“You must stop, you have to except accept this. The well-being of our children is more important than the honor of our family.”

It’s a tremendous historical summary of the difference in male and female interests, in the relative importance of war and child rearing, and has really important implications for understanding things as relatively mundane as care-work. So a lot of women specialize in the work of providing care,. Wwhether its unpaid work in the home or in the paid sector, nursing, education or healthcare. These are jobs that involve the care and nurturance of other people. These are all jobs in which it’s very hard to define performance. It’s very hard to have a race. It’s very hard to say, “Who is the best mother here? Okay, five minutes, we’ll see who gets over the finish line first.” You can’t really do it, you can’t really organize a competition for most forms of care because the outcomes are so complicates and variable and person specific. Organizing those forms of work according to a competitive logic creates a lot of problems; I think it’s likely to cause adverse effects. Another way to think about it is; it’s very difficult to race if you’re carrying a child under your arm. The more competitive the race, the more pressure there is for the winners to be unencumbered. In order to be unencumbered in a modern economic system, you have to offload your responsibilities for care. And if you can’t offload them onto women, you have to offload them onto other people who are hired to take their place, usually also women.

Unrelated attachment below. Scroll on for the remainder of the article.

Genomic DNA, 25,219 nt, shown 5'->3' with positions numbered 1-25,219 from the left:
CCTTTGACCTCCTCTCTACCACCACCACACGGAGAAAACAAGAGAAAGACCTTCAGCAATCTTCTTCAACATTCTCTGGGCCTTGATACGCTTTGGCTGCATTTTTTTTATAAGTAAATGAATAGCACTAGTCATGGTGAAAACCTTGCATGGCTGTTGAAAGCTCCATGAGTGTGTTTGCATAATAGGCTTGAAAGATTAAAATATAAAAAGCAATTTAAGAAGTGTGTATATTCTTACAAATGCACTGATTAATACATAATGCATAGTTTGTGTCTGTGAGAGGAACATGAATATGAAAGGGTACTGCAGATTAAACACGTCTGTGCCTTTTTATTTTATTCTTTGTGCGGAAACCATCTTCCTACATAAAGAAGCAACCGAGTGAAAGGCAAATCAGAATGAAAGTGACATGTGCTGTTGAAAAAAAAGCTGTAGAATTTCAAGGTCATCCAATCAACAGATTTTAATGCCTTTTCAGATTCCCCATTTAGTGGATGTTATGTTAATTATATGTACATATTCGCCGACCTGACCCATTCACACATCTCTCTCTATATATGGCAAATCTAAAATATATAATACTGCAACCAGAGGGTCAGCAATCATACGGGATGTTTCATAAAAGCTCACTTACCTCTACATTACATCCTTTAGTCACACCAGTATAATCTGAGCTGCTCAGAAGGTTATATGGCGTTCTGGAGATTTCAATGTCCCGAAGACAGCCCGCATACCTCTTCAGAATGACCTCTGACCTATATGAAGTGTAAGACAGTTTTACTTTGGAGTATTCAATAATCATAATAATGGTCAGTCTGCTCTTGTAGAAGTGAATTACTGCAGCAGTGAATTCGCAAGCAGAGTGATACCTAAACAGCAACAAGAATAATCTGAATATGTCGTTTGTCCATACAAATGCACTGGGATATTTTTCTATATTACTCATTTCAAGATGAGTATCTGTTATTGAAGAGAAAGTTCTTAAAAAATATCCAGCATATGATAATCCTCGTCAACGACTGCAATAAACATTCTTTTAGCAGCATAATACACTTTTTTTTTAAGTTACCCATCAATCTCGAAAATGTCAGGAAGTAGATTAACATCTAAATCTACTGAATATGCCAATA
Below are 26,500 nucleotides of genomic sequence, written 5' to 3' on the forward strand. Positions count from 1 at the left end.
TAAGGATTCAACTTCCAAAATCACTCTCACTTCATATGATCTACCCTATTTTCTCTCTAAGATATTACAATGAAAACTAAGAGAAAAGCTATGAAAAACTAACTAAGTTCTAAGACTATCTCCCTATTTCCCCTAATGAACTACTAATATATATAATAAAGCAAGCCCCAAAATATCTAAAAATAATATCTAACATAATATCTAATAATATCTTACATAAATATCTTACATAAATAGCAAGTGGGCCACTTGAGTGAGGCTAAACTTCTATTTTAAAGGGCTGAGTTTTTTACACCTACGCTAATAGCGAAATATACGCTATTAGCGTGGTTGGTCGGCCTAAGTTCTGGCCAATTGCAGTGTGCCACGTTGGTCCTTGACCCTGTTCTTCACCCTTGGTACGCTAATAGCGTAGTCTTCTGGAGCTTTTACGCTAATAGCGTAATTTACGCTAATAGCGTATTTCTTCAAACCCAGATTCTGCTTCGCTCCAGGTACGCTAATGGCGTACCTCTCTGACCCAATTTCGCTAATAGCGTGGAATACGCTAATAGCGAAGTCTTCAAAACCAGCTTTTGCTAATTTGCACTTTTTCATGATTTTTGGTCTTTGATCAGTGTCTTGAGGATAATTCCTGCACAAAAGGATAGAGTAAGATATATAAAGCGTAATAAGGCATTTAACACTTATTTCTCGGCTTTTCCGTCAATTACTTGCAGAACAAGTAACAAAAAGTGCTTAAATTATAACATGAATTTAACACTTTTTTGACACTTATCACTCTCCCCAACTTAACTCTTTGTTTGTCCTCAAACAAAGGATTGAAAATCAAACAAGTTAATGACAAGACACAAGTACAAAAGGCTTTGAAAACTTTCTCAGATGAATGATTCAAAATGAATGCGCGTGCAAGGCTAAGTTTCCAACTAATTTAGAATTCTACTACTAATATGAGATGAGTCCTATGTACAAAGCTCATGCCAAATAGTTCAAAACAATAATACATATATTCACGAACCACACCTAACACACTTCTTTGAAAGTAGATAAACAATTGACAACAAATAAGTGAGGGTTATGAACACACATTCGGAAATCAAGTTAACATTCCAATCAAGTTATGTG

The reason this is so relevant is, you see today so many economists prescribing performance-based incentives as a way to improve productivity. This is how most people explain the corporate accounting fraud that has become so epic in the last few years: it that performance- driven incentives for managers, paying them in terms of stock options created incentives to cheapcheat. The whole process in a sense backfired, because instead of eliciting more effort, which was the original idea that Michael Jensen came up with when he suggested that managers should be paid with stock options, it tipped over to the other side, to the negative side of competitive effects and created some perverse incentives for fraud. There are likewise some perverse incentives that are built into a lot of suggestions that have been made by conservatives to change family policy or to change the organization of the care sector. My favorite example is linking teachers’ pay to test scores. Sure you can do that. Student testing has become the growth industry of the century. Especially with the No Child Left Behind Act we’ve had this proliferation of testing as a way of measuring the performance of teachers. And it does measure some aspects of the performance of teachers, but what it doesn’t measure is that intrinsic motivation that teachers have to really create a community of learners and to instill preferences in their students for problem solving. What it does is it creates incentives for teachers to teach to the test, to convey simplistic forms of information and to provide this easily quantifiable result. I think it’s a very misplaced emphasis that leads to some very negative effects.